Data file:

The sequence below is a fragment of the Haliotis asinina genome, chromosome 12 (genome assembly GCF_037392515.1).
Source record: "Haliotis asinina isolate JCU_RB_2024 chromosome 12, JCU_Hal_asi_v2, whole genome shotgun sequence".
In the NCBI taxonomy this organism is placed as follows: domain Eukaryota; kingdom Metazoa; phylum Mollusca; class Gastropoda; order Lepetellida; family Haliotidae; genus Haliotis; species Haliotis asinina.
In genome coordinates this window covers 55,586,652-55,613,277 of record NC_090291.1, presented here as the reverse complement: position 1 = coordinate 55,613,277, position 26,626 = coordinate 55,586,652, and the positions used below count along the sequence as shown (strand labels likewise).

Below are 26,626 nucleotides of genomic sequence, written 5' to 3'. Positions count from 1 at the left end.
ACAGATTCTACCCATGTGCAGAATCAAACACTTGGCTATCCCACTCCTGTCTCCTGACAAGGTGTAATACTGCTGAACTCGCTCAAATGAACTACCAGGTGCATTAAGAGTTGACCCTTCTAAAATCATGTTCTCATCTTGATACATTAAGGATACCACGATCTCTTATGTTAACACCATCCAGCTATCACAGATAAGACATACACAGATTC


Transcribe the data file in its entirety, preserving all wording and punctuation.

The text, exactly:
The sequence below is a fragment of the Haliotis asinina genome, chromosome 12 (genome assembly GCF_037392515.1).
Source record: "Haliotis asinina isolate JCU_RB_2024 chromosome 12, JCU_Hal_asi_v2, whole genome shotgun sequence".
In the NCBI taxonomy this organism is placed as follows: domain Eukaryota; kingdom Metazoa; phylum Mollusca; class Gastropoda; order Lepetellida; family Haliotidae; genus Haliotis; species Haliotis asinina.
In genome coordinates this window covers 55,586,652-55,613,277 of record NC_090291.1, presented here as the reverse complement: position 1 = coordinate 55,613,277, position 26,626 = coordinate 55,586,652, and the positions used below count along the sequence as shown (strand labels likewise).

Below are 26,626 nucleotides of genomic sequence, written 5' to 3'. Positions count from 1 at the left end.
ACAGATTCTACCCATGTGCAGAATCAAACACTTGGCTATCCCACTCCTGTCTCCTGACAAGGTGTAATACTGCTGAACTCGCTCAAATGAACTACCAGGTGCATTAAGAGTTGACCCTTCTAAAATCATGTTCTCATCTTGATACATTAAGGATACCACGATCTCTTATGTTAACACCATCCAGCTATCACAGATAAGACATACACAGATTC